The surprising story behind Laverne & Shirley's rock record
The focus setting on our pop culture nostalgia always seems to be set at 20 years back. Currently, the '90s are hot, in everything from summer concert tours to grunge clothing in retail shops. After the turn of the millennium, the '80s roared back in pop music and film reboots. The practice traces back to the mid-'70s, with the release of Happy Days, which rewound the clock two decades to 1955.
Happy Days. The title says it all. Letterman sweaters, cuffed jeans, Chuck Taylors, leather jackets and poodle skirts were again in fashion. The Ramones were singing about hamburgers and soda machines. (Naturally, in the mid-'90s, Weezer would make a classic music video that fondly looked backwards two decades to Happy Days fondly looking backward two decades.)
The smash success of Happy Days led to a quick spin-off, Laverne & Shirley, who got their own series in 1976, mere months after making their first appearance in season three. The lovable Milwaukee roommates immediately ranked number two in the ratings — just behind Happy Days. The Shotz Brewery bottle-cappers proved to be so popular, the cut an album of classic rock & roll later that year.
Laverne & Shirley Sing was the idea of Pete Bennett, a promotions man who got his start hyping British Invasion acts. He wrangled a team of Los Angeles studio aces to produce a dozen tracks of girl-group sing-alongs. Arranger Jimmie Haskell and violinist Sydney Sharp would oversee the recordings. Haskell had previously crafted albums of space-ace cocktail lounge music and contributed scores to everything from Ricky Nelson and Bewitched to Steely Dan. Sharp was a classically trained player who worked at the Hollywood Bowl and appeared on records by Neil Diamond and the Beach Boys. That might explain why the resulting Laverne & Shirley Sing is not exactly the most rocking rock & roll. It's a novelty album, but will bring a smile to the face of fans.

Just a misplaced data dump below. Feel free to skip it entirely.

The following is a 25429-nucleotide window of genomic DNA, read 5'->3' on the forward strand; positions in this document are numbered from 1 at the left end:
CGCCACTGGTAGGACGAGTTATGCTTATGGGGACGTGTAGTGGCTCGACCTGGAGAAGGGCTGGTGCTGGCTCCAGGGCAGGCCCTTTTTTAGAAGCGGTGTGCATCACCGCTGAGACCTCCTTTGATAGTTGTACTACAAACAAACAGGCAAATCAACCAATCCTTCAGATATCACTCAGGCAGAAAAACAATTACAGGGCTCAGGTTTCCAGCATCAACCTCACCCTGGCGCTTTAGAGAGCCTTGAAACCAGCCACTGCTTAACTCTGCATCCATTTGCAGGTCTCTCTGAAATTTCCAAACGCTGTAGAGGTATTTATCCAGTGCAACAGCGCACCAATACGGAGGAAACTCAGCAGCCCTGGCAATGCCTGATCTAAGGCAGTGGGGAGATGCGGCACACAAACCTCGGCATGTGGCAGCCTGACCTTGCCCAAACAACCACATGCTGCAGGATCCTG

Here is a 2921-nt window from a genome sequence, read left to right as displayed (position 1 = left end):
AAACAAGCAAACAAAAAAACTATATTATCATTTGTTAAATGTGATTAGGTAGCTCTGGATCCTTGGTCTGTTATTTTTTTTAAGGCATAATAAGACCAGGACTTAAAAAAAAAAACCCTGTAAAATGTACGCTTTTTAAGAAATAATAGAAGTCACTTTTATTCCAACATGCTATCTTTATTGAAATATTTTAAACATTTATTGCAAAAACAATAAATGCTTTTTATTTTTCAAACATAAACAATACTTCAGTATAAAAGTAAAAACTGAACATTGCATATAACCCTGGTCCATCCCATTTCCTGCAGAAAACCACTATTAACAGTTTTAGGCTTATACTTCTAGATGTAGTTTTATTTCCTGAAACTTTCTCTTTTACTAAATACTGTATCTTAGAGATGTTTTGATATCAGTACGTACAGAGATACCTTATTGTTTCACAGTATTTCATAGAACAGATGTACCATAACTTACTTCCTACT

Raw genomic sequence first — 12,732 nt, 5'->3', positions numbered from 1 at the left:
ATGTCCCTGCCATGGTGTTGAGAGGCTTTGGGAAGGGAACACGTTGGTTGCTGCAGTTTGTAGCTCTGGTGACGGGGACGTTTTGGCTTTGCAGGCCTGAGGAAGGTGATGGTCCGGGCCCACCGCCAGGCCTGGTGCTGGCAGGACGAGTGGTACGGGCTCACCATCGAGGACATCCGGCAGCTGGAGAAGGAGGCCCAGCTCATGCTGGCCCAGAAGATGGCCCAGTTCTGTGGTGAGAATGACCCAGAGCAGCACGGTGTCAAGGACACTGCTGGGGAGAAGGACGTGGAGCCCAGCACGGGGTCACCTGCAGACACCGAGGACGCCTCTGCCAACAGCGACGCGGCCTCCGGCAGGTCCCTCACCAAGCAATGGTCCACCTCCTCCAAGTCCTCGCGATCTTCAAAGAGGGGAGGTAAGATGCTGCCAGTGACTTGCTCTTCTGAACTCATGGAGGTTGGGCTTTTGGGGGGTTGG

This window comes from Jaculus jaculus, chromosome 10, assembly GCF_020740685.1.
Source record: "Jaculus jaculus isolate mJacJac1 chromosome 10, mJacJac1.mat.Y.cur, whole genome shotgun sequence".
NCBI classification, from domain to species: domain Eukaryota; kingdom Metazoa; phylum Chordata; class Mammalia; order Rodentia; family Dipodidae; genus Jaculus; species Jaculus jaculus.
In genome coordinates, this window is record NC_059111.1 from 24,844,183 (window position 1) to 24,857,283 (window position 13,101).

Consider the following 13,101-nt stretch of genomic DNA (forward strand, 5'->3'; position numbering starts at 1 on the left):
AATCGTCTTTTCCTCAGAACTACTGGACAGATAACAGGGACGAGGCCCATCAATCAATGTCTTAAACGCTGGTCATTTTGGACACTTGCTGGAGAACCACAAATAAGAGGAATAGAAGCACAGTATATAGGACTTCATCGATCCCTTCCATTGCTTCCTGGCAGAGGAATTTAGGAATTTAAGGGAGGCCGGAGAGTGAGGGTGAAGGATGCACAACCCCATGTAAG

Still, the credits are littered with big names. Ace sessions players were involved, including drummer Hal Blaine and other members of the Wrecking Crew, who laid the backbeat on Phil Spector classics and the Beach Boys' Pet Sounds. Penny Marshall and Cindy Williams sing in character as Laverne and Shirley, and they are backed by Melissa Manchester. Kenny Loggins plays percussion!
Another fascinating contribution came from Michael McKean, who played Lenny on the sitcom. McKean wrote one of two original numbers, "Oh Gee." The actor was no stranger to music, even long before becoming the lead singer of Spinal Tap. As a young man, he was involved a bit with the Left Banke. Three years later, his character would get a chance to cut a record with his cohort Squiggy, Lenny & Squiggy Present Lenny and the Squigtones. That album featured guitar playing by comedian Christopher Guest, a.k.a. Nigel Tufnel of Spinal Tap. That's a fascinating story in itself. For some other time.
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